When it comes to informal problem solving, interactions between people is what is important — not the interaction of different systems, such as political charters, national laws, or business contracts.
There is plenty of evidence that informal mechanisms are strongly in play in Europe. For starters, consider the ad hoc nature with which each new crisis is dealt: Ireland was asked to right its fiscal situation after receiving a bailout from the European Financial Stability Facility and the International Monetary Fund. Greece was asked to implement austerity measures in order to receive a bailout similar to the Irish lifeline. However, bondholders were asked to take a limited haircut. Then, in Italy, Prime Minister Silvio Berlusconi was replaced with an EU technocrat who worked to stave off the anxiety of markets. In Spain, meanwhile, the country’s teetering banks were bailed out directly.
And now, in Cyprus, depositors are being asked to take a haircut.
The upshot? There are many eurozone crises, each with an ad hoc, unique solution.
Another piece of evidence that informal mechanisms are gaining traction: The increasing rapidity with which each new crisis is being dealt with. Greece took almost three years. Spain several months. Cyprus has taken just a few weeks.
To be sure, Cyprus is far smaller than Spain and maybe not directly comparable. But maybe, just maybe, the rapidity of the solution suggests that informal problem-solving mechanisms are crystallizing. With the passage of time and with each new crisis, there is a mapping out of the players’ personalities. There is a growing understanding of who can do what in Europe, who can be relied upon to deliver this constituency and not that constituency, and a greater understanding of what the public will tolerate (and won’t). France’s president understands Germany’s chancellor better. Germany knows where Finnish and British interests lie. European Central Bank Chairman Draghi knows Spanish Prime Minister Rajoy’s personality — not to mention the name of his closest relatives. That’s how informal channels develop.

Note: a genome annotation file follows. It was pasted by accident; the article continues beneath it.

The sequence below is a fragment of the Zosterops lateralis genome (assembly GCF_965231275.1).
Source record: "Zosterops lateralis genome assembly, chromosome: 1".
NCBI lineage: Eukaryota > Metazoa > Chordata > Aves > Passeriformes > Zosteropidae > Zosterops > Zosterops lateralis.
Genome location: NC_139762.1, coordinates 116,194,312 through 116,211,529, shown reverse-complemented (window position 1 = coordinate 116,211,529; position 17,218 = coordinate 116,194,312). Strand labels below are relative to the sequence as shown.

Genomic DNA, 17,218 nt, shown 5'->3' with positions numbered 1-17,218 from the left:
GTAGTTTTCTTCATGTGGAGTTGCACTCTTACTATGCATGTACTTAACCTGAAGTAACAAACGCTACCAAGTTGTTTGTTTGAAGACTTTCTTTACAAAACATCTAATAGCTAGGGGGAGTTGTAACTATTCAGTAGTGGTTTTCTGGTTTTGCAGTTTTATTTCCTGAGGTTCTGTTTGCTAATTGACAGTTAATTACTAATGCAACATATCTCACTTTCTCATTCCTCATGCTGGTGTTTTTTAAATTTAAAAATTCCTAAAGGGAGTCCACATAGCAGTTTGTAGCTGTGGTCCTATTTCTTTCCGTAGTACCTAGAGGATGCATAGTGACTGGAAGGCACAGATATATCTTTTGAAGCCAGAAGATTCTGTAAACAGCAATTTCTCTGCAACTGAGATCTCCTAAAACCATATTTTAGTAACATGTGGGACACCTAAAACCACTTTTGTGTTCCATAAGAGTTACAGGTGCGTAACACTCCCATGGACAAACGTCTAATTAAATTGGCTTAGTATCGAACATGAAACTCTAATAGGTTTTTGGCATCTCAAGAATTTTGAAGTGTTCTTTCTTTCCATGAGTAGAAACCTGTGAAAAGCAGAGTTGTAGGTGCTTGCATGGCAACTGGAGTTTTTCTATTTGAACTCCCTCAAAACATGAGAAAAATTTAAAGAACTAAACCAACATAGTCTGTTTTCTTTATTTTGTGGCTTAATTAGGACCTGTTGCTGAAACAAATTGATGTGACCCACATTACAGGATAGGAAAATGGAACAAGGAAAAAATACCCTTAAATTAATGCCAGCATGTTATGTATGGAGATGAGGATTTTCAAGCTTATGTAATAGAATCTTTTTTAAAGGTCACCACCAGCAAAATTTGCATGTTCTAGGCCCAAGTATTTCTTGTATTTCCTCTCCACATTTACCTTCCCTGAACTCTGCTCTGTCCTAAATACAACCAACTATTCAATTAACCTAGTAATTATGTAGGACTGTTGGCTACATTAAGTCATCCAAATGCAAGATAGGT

An analogy: When we first tried to understand the night sky we used telescopes to look at the visible light emitted by stars. But some phenomena remained unexplained, so we eventually realized that there was an invisible story happening in the night sky, too, but happening at different wave lengths of light.
To those expecting a formal mechanism for resolving such problems — for those who subscribe to the conventional wisdom — Europe looks foolish and hopelessly inept. I am not saying that the conventional wisdom is necessarily wrong and should be abandoned. But I am arguing against an absolutist view of the crisis. In my view, an informal, evolutionary process is taking place in Europe. On the surface, the crisis looks like a classic zero-sum game. But the financial, political, business, and public responses to the crisis just are not what conventional wisdom would predict. Investors owe it to themselves to consider an alternate scenario. Whether it proves right or wrong, at the least it helps illuminate the overall picture.